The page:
I have decided to dedicate a post on Thursday to therapy, and offer you the many tips I have learned on the couch. They will be a good reminder for me, as well, of something small I can concentrate on. Many of them are published in my book, “The Pocket Therapist: An Emotional Survival Kit.”
My therapist swears to me that you can’t unlearn your progress.
And I’m holding her to it.
She says that just because you have a day or week or year where you flop on building better personal boundaries, or silencing the inner critic, or identifying and replacing the old tapes, that you still have all the right stuff inside. You haven’t lost any of it.
Man, is that comforting in the hours I know my footprints are going in the wrong direction, when I seem incapable of making myself turn around toward healing, when I fret about losing it all–the knowledge, the insights, the discipline that I procured in my recent past–as my strides reverse.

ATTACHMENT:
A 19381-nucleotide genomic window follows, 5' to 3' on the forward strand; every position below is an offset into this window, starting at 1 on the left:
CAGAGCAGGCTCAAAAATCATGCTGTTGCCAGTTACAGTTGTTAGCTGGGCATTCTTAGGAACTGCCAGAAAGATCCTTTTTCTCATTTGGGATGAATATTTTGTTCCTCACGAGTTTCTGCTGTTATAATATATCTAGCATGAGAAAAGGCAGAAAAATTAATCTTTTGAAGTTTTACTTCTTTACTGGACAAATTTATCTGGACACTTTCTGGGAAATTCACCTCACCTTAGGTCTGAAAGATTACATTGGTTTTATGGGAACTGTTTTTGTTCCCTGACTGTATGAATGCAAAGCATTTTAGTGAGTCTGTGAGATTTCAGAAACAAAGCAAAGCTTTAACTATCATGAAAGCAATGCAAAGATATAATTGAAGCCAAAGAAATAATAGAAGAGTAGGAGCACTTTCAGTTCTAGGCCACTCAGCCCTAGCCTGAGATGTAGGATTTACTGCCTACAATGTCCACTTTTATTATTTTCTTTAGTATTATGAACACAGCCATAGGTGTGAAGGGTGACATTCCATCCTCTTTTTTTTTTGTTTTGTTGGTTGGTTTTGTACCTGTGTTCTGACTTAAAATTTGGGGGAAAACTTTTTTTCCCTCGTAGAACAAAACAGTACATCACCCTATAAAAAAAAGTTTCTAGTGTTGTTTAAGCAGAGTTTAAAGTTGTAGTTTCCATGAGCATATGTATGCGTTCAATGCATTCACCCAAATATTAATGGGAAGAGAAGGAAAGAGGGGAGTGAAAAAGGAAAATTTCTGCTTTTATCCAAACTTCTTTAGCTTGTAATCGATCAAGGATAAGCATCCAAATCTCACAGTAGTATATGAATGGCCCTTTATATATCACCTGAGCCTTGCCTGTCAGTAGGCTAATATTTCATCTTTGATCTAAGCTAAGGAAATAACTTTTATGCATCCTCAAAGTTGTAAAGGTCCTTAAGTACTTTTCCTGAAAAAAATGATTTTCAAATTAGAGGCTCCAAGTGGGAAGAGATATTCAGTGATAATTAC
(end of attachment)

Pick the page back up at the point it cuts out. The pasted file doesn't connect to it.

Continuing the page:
She says your progress is there, stuck in your neural passageways along with instructions on how to ride a bike, even though the dusty thing has been stored in your garage for ten years or more.
So, though we may feel like we’re spinning around in circles, lacking the gravity needed to pull us in a certain direction, we’re really just learning more. We’re exploring … as T. S. Eliot so beautifully said: “We shall not cease from exploration, and the end of all our exploring will be to arrive where we started and know the place for the first time.”